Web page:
Does the Industry Still Need Private-Label Securitization?
When mortgage professionals talk about the private-label securitization market, they sound like residents of a disaster-stricken area wondering about the power. Life can't go on until it comes back.
But is that assumption true?
Practically, regulation and borrower appetite will determine whether the mortgage market still needs private-label securitization. Realistically, politics will play a role as well.
While growing since it ceased during the downturn, private-label securitization remains scarce. Government securitizations dominate, and proposed reform that involves scaling back public involvement is moving very slowly, in such a way that its ultimate outcome is unclear.
Also currently unclear is how risk retention requirements that affect the balance sheet treatment of securitization will take shape.
So far it appears that the parameters for the class of loans that will receive liability protection and exemption from securitization risk retention, the qualified residential mortgage definition, will be in line with the qualified mortgage rule that recently went to effect and serves a similar role for originators, protecting them from liability related to requirements that they determine borrowers' ability to repay loans.
Without a private-label securitization market, borrowers whose needs lie outside government agency lending standards and QM/QRM definitions would be limited to getting loans from depository lenders willing to put such risks on their balance sheets, and a private market that charges a relatively high premium for such mortgages.
Some industry experts question whether there's much underserved need outside the QM market.
The dollar volume of non-QM loans is limited, to at most $150 billion, and banks are holding those, leaving very few left over to be sold to private-label securitizers, according to Rob Chrisman, an associate with mortgage banking consultancy Stratmor Group and a former secondary market executive.
One private-label deal in the pipeline was ultimately dismantled in favor of a whole loan execution last year, and other loans originated on-balance sheet outside of the government agencies' guidelines have priced better than their government equivalents recently.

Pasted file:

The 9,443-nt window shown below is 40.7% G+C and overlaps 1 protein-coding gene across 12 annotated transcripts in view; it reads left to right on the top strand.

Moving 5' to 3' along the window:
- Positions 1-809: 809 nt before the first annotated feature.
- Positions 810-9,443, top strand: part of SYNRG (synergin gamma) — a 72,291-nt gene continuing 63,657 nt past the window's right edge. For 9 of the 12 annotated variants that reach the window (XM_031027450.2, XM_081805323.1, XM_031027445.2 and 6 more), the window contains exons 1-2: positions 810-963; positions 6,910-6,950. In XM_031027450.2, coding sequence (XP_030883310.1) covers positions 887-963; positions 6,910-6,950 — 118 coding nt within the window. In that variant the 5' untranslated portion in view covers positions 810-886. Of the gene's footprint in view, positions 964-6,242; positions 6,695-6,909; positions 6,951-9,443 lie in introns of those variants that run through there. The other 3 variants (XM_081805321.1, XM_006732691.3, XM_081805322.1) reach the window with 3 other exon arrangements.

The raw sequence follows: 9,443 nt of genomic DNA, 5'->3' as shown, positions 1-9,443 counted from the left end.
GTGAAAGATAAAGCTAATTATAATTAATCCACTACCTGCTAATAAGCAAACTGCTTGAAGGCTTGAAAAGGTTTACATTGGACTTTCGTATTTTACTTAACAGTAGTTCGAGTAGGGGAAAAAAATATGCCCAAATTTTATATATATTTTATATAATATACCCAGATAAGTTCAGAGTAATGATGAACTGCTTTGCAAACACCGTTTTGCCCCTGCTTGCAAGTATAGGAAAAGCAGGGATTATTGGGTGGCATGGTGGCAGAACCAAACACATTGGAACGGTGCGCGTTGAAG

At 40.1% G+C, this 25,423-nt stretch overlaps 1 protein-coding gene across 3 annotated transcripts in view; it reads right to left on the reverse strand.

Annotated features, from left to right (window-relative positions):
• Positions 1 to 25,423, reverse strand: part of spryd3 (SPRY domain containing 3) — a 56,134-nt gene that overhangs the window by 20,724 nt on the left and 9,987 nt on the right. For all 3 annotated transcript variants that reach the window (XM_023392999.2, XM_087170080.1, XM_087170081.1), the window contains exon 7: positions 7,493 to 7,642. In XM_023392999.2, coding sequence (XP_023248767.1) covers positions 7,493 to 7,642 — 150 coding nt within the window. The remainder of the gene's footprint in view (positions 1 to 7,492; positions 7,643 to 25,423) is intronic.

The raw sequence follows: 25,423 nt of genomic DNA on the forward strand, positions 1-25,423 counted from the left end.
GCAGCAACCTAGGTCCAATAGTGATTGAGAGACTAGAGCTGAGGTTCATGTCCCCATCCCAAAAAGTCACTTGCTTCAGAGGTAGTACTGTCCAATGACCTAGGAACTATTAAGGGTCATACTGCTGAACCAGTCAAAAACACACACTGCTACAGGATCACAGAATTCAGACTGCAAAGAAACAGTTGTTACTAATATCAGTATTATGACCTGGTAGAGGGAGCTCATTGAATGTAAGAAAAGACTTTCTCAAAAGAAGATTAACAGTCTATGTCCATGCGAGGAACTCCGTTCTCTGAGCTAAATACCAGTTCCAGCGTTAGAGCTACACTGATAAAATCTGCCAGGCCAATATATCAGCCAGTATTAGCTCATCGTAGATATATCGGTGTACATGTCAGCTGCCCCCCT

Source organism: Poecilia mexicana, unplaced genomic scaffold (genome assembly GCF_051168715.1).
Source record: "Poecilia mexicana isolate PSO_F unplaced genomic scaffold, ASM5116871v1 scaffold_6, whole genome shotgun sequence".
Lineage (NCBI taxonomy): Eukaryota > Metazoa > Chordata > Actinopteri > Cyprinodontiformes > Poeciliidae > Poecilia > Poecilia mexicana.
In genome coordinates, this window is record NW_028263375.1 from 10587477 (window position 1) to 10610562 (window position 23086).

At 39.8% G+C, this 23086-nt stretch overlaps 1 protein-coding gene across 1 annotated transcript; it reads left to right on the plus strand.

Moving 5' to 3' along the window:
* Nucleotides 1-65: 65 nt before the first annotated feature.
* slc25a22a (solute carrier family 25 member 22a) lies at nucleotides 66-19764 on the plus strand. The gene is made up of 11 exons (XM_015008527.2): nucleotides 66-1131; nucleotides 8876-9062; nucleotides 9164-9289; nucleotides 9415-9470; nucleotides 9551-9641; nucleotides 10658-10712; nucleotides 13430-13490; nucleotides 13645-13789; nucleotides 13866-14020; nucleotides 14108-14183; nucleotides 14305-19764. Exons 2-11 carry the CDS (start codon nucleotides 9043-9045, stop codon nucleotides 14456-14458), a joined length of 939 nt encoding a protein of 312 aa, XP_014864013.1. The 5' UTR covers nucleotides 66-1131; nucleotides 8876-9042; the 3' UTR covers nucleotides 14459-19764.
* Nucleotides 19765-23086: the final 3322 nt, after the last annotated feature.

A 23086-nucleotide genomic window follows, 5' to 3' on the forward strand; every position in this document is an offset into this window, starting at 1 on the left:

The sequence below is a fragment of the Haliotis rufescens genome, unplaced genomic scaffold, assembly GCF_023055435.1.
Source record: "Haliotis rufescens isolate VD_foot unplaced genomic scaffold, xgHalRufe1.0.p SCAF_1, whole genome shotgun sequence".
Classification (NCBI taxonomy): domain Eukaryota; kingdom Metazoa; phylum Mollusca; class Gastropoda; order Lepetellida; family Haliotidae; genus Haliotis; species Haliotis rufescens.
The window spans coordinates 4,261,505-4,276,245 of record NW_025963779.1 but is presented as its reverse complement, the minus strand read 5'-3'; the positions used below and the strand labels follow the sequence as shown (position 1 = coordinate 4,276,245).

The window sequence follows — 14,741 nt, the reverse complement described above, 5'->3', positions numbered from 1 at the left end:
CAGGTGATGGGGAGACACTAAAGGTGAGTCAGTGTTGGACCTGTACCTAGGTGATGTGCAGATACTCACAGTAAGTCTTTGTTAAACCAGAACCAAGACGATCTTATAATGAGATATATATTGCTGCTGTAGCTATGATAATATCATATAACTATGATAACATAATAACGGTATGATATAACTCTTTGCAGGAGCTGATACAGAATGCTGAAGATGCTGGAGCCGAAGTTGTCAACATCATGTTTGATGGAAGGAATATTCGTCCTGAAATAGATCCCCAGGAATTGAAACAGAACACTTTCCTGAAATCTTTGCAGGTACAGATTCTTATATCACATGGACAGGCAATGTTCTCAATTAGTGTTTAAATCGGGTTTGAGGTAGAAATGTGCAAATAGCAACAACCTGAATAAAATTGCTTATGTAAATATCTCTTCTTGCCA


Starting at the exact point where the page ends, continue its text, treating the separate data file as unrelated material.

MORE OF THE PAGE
However, lenders say banks' interest in nonagency loans will prove fickle in the long run, and insufficient given borrower demand.
Other estimates for the size of the non-QM market are much larger and lenders face some disincentives when it comes to putting them on balance sheet, says John Robbins, a former lending executive and a founder of Mortgage Collaborative, a new cooperative industry group.
"There is a limit to the current capacity to warehouse, and portfolio, these loans," he says.
Recently updated Basel III global accounting standards that limit the amount of capital banks can hold in the form of servicing rights, driving many depositories to shed them, will have a similar effect on non-QM loans, according to Robbins.
The effect "will be as harsh, if not more harsh," Robbins says.
Securitization's main attraction for sellers in the past has been that it is an alternative to balance sheet lending, but Basel, and the proposed risk retention requirements that would force sellers to hold at least a portion of risk on their balance sheets when they securitize, compromise that.
Buyers' interest in private-label securitization also has been shaken by the bonds' weak performance during the downturn, but data and technology are in the works that will eventually make possible the loan-level transparency investors need to regain confidence, Robbins believes.
The market has gotten by with little private-label securitization but it has had some cost. It is pushing borrowers without access to affordable financing into apartment and single-family rentals, and giving investment buyers the upper hand. This effectively cuts the consumer out of investment in residential real estate, whereas securitization cut them in, Robbins says.
Private-label securitization has its challenges and whether it can help with these concerns depends on whether it can provide enough incentive to bond issuers, dealers and investors to make a liquid market within the context of regulatory and accounting reform.
It also is a question of whether there is enough of a borrower need for it. Robbins' opinion is that private-label securitization has left a gap in the market. Whether a new PLS can fill the gap remains a question, but if it fails to, Robbins believes something else has to take its place.
The United States houing market will have a tough time fully recovering without additional products, according to Anthony Hsieh, CEO of lender loanDepot. "Something has to develop" to fill that gap but the market "can't go over the edge" to the point where it begins making the kind of indiscriminate loans it made prior to the downturn, he says.
Finally, whether the industry needs private-label securitization to come back can depend on one's views about how involved the government should be in the mortgage market, and how exposed taxpayers should be to its risks.
"It is a political issue," said Mortgage Bankers Association president and CEO David Stevens, who advocates a blended approach where the government provides a guarantee for catastrophic risk but the private sector fulfills other functions.
And like all political issues, it will take time to resolve.
"You don't want the government controlling the secondary market," says Robbins, "but a lot has to happen before [the private-label market] returns to what we have seen in the past."
Kate Berry contributed to this story